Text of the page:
HTML5 Accessibility: aria-hidden and role=”presentation”

The Use Case

It’s a common design pattern, seen multiple times a day: a thumbnail image and Headline, both linked to the same URL. We’ve seen this pattern for so long now that most sighted users know, instinctively, that clicking on either the thumbnail or the Headline takes them to the same location.

However the code developers use to achieve this is a bit of a mess, and for non-sighted users or keyboard-only users, the User Experience (UX) leaves a lot to be desired: duplicate links announced for each article, and excessive tabbing through the content. Since the image links to the same location as the headline, the current recommendation for appropriate alt text for the image should be the same text as the headline:

When an a element that is a hyperlink, or a button element, has no text content but contains one or more images, the alt attributes must contain text that together convey the purpose of the link or button.
HTML5: Techniques for providing useful text alternatives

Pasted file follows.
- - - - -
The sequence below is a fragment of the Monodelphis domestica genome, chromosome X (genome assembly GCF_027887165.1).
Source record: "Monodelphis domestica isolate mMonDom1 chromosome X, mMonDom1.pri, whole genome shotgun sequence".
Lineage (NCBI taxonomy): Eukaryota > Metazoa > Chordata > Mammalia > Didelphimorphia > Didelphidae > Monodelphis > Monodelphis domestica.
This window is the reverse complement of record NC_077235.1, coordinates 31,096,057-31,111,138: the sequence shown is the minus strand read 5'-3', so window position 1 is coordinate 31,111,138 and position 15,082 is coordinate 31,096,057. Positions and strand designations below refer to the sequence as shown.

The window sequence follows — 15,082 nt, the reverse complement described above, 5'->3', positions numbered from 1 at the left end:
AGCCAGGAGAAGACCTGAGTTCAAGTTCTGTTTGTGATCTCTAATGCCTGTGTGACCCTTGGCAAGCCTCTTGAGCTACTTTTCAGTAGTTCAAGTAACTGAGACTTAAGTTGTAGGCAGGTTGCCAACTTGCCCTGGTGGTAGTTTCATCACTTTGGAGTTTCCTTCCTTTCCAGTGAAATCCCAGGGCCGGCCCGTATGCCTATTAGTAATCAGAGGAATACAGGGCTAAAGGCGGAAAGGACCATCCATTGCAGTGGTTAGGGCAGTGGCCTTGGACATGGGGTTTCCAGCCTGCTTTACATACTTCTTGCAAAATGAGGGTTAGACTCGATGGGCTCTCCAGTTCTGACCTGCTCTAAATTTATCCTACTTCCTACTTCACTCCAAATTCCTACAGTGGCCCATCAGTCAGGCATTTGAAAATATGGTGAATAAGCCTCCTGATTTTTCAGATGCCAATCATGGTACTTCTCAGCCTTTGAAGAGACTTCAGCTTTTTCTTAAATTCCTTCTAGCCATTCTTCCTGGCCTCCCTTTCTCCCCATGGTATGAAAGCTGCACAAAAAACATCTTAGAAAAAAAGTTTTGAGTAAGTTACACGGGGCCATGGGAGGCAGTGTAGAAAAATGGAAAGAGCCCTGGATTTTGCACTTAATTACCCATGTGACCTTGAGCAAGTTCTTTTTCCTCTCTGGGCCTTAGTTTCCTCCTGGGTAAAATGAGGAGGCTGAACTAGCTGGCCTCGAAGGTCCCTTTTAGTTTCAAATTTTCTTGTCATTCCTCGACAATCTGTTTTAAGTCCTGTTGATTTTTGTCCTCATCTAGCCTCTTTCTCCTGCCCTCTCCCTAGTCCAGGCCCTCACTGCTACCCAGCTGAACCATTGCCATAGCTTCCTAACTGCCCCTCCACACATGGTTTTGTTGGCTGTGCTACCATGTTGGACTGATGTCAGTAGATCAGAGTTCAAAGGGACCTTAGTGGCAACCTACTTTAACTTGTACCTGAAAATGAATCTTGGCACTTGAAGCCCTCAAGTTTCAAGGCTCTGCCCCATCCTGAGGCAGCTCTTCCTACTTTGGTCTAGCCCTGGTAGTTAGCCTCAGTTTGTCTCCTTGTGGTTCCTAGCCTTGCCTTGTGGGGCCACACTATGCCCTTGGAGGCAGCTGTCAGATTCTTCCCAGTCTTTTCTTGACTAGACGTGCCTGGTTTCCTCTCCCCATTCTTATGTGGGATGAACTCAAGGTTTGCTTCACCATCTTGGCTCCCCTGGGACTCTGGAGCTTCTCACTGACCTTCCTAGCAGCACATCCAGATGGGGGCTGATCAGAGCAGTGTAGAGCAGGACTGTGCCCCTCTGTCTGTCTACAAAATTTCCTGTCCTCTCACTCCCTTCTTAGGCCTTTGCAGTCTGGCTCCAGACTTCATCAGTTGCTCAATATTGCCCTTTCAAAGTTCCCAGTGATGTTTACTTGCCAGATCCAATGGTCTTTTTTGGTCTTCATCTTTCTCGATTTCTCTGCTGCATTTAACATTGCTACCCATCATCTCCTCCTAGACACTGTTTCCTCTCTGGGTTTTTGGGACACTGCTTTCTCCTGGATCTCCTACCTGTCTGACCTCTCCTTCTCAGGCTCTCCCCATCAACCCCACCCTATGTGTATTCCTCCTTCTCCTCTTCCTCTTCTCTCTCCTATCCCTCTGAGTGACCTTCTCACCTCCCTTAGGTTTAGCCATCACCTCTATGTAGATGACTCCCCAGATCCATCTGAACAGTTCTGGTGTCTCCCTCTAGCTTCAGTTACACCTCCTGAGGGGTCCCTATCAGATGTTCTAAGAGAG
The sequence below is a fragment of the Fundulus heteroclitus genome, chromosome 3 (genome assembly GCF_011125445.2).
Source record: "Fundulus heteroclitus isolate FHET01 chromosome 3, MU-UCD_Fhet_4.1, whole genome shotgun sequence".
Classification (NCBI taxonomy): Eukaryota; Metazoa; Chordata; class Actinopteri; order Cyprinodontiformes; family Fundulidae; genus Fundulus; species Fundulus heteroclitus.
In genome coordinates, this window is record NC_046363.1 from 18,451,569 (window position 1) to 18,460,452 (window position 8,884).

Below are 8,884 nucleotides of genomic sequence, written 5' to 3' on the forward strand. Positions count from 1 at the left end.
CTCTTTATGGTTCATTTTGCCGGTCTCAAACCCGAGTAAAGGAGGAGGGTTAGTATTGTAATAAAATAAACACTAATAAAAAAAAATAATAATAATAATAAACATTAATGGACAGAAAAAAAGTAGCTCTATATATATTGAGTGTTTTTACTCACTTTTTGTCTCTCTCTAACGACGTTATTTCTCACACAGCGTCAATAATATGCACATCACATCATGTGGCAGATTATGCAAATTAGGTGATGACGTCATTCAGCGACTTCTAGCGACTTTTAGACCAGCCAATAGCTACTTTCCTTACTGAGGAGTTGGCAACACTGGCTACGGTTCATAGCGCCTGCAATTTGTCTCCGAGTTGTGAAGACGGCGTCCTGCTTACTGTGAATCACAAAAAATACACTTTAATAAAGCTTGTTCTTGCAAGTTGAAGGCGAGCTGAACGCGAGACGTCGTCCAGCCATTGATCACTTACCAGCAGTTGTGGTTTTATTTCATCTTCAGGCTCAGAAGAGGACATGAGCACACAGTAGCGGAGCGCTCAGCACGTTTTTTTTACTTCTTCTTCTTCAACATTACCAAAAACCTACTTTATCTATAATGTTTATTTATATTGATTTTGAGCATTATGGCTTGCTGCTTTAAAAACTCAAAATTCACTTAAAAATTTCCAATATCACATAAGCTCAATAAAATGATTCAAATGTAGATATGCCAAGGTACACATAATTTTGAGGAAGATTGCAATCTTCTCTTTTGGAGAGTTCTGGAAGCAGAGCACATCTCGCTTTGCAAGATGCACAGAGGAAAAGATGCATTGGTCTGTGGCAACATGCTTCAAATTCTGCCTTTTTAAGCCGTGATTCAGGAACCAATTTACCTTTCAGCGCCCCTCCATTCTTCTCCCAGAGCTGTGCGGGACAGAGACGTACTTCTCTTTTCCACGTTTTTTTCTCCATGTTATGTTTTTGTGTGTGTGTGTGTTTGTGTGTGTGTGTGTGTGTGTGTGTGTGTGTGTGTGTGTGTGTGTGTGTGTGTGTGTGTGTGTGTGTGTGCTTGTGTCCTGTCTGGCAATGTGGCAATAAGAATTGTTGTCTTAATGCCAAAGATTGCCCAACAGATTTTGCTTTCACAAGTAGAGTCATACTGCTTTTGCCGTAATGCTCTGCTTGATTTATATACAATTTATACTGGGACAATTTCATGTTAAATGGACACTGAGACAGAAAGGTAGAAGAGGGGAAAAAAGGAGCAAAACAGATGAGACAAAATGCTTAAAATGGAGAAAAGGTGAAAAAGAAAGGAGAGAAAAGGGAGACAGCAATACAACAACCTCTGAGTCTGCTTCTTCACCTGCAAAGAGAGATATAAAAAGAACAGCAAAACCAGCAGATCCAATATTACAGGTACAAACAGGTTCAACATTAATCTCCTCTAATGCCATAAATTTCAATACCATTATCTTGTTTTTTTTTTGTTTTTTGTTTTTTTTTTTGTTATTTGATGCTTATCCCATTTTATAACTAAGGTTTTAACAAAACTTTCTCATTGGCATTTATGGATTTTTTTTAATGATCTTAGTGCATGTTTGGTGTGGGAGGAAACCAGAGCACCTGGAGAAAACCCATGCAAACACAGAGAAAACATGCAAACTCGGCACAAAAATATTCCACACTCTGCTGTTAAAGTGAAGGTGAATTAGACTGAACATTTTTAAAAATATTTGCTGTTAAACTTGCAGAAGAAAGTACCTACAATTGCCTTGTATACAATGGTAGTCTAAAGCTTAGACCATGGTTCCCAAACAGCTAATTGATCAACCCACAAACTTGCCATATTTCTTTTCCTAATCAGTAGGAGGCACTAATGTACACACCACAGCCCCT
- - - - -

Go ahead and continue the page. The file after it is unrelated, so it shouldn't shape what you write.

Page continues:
Because the “headline” is actually a Heading, the anchor element MUST be contained inside of the Heading element to validate, resulting in the following code:

<a href="tbl.html">
  <img src="tim_th.jpg" class="thumb" 
       alt="Tim Berners-Lee Takes the Stand to Keep the Web Free"></a>
  <a href="tbl.html">Tim Berners-Lee Takes the Stand to Keep the Web Free</a>

While this allows sighted users to click on either the image or the Headline, the user-experience for non-sighted users is a duplication of links being voice aloud, and for keyboard only users twice as many tab stops to navigate through.

It would appear that either aria-hidden="true" or role="presentation" should be able to help out here.

Defining aria-hidden

The W3C WAI-ARIA 1.0 Candidate Recommendation provides the following normative information:

aria-hidden: Indicates that the element and all of its descendants are not visible or perceivable (i.e.presentable to users in ways they can sense) to any user as implemented by the author. (See related aria-disabled).